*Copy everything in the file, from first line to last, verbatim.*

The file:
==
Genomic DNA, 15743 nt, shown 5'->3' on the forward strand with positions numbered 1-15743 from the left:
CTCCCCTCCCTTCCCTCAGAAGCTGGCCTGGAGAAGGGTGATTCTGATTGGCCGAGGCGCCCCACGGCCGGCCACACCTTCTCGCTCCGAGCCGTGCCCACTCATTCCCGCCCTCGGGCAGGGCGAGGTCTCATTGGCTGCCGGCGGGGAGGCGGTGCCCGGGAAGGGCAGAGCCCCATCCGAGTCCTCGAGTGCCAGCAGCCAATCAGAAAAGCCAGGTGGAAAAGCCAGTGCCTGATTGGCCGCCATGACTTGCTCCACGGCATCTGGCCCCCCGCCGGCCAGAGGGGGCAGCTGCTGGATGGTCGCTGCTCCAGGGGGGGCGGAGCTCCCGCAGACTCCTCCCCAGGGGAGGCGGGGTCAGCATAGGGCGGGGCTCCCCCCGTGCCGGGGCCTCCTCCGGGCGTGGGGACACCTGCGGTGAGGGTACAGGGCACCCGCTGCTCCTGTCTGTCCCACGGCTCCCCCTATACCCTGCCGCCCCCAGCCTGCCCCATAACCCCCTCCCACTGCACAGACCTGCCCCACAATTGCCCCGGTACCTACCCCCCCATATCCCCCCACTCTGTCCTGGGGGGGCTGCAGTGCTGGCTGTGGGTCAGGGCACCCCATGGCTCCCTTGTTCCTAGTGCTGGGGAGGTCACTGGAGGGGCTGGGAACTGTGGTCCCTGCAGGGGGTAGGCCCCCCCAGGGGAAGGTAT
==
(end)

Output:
Genomic DNA, 15743 nt, shown 5'->3' on the forward strand with positions numbered 1-15743 from the left:
CTCCCCTCCCTTCCCTCAGAAGCTGGCCTGGAGAAGGGTGATTCTGATTGGCCGAGGCGCCCCACGGCCGGCCACACCTTCTCGCTCCGAGCCGTGCCCACTCATTCCCGCCCTCGGGCAGGGCGAGGTCTCATTGGCTGCCGGCGGGGAGGCGGTGCCCGGGAAGGGCAGAGCCCCATCCGAGTCCTCGAGTGCCAGCAGCCAATCAGAAAAGCCAGGTGGAAAAGCCAGTGCCTGATTGGCCGCCATGACTTGCTCCACGGCATCTGGCCCCCCGCCGGCCAGAGGGGGCAGCTGCTGGATGGTCGCTGCTCCAGGGGGGGCGGAGCTCCCGCAGACTCCTCCCCAGGGGAGGCGGGGTCAGCATAGGGCGGGGCTCCCCCCGTGCCGGGGCCTCCTCCGGGCGTGGGGACACCTGCGGTGAGGGTACAGGGCACCCGCTGCTCCTGTCTGTCCCACGGCTCCCCCTATACCCTGCCGCCCCCAGCCTGCCCCATAACCCCCTCCCACTGCACAGACCTGCCCCACAATTGCCCCGGTACCTACCCCCCCATATCCCCCCACTCTGTCCTGGGGGGGCTGCAGTGCTGGCTGTGGGTCAGGGCACCCCATGGCTCCCTTGTTCCTAGTGCTGGGGAGGTCACTGGAGGGGCTGGGAACTGTGGTCCCTGCAGGGGGTAGGCCCCCCCAGGGGAAGGTAT